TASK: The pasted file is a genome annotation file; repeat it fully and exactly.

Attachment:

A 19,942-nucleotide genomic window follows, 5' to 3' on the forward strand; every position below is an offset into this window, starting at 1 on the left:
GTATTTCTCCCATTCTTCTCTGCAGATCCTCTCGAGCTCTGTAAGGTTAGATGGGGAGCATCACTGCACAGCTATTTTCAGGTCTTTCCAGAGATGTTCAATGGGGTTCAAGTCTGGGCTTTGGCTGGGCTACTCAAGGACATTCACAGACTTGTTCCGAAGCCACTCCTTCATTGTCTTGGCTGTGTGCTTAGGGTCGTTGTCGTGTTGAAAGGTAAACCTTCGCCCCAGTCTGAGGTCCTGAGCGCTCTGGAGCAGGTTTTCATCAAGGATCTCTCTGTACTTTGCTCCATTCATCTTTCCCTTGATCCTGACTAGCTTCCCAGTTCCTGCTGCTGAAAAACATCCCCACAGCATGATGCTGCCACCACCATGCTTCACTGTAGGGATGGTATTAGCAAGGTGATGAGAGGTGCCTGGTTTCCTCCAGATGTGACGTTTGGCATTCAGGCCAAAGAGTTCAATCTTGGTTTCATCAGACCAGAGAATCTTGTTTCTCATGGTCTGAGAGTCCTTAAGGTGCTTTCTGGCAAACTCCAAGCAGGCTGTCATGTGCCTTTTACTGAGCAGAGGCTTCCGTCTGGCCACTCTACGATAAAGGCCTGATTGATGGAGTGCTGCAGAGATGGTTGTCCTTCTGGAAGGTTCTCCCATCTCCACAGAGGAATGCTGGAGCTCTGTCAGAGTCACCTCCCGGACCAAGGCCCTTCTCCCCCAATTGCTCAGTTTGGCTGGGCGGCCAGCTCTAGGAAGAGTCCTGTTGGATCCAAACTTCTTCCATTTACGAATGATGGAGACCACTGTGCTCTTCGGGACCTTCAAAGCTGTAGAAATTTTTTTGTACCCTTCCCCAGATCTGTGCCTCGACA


A 19,942-nucleotide genomic window follows, 5' to 3' on the forward strand; every position below is an offset into this window, starting at 1 on the left:
GTATTTCTCCCATTCTTCTCTGCAGATCCTCTCGAGCTCTGTAAGGTTAGATGGGGAGCATCACTGCACAGCTATTTTCAGGTCTTTCCAGAGATGTTCAATGGGGTTCAAGTCTGGGCTTTGGCTGGGCTACTCAAGGACATTCACAGACTTGTTCCGAAGCCACTCCTTCATTGTCTTGGCTGTGTGCTTAGGGTCGTTGTCGTGTTGAAAGGTAAACCTTCGCCCCAGTCTGAGGTCCTGAGCGCTCTGGAGCAGGTTTTCATCAAGGATCTCTCTGTACTTTGCTCCATTCATCTTTCCCTTGATCCTGACTAGCTTCCCAGTTCCTGCTGCTGAAAAACATCCCCACAGCATGATGCTGCCACCACCATGCTTCACTGTAGGGATGGTATTAGCAAGGTGATGAGAGGTGCCTGGTTTCCTCCAGATGTGACGTTTGGCATTCAGGCCAAAGAGTTCAATCTTGGTTTCATCAGACCAGAGAATCTTGTTTCTCATGGTCTGAGAGTCCTTAAGGTGCTTTCTGGCAAACTCCAAGCAGGCTGTCATGTGCCTTTTACTGAGCAGAGGCTTCCGTCTGGCCACTCTACGATAAAGGCCTGATTGATGGAGTGCTGCAGAGATGGTTGTCCTTCTGGAAGGTTCTCCCATCTCCACAGAGGAATGCTGGAGCTCTGTCAGAGTCACCTCCCGGACCAAGGCCCTTCTCCCCCAATTGCTCAGTTTGGCTGGGCGGCCAGCTCTAGGAAGAGTCCTGTTGGATCCAAACTTCTTCCATTTACGAATGATGGAGACCACTGTGCTCTTCGGGACCTTCAAAGCTGTAGAAATTTTTTTGTACCCTTCCCCAGATCTGTGCCTCGACA